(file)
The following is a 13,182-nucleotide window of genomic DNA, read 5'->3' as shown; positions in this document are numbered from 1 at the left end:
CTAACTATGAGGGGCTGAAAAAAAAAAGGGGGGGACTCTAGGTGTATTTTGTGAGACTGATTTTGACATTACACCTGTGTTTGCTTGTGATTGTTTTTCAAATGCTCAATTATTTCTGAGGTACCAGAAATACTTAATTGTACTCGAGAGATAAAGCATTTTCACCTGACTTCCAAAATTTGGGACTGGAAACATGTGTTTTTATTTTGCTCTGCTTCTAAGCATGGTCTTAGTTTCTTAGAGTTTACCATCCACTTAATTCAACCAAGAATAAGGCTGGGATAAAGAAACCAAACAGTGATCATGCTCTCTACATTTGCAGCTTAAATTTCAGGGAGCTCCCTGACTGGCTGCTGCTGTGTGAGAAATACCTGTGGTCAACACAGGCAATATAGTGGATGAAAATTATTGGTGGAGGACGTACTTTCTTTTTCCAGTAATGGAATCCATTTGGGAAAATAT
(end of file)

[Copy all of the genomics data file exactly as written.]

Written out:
The following is a 13,182-nucleotide window of genomic DNA, read 5'->3' as shown; positions in this document are numbered from 1 at the left end:
CTAACTATGAGGGGCTGAAAAAAAAAAGGGGGGGACTCTAGGTGTATTTTGTGAGACTGATTTTGACATTACACCTGTGTTTGCTTGTGATTGTTTTTCAAATGCTCAATTATTTCTGAGGTACCAGAAATACTTAATTGTACTCGAGAGATAAAGCATTTTCACCTGACTTCCAAAATTTGGGACTGGAAACATGTGTTTTTATTTTGCTCTGCTTCTAAGCATGGTCTTAGTTTCTTAGAGTTTACCATCCACTTAATTCAACCAAGAATAAGGCTGGGATAAAGAAACCAAACAGTGATCATGCTCTCTACATTTGCAGCTTAAATTTCAGGGAGCTCCCTGACTGGCTGCTGCTGTGTGAGAAATACCTGTGGTCAACACAGGCAATATAGTGGATGAAAATTATTGGTGGAGGACGTACTTTCTTTTTCCAGTAATGGAATCCATTTGGGAAAATAT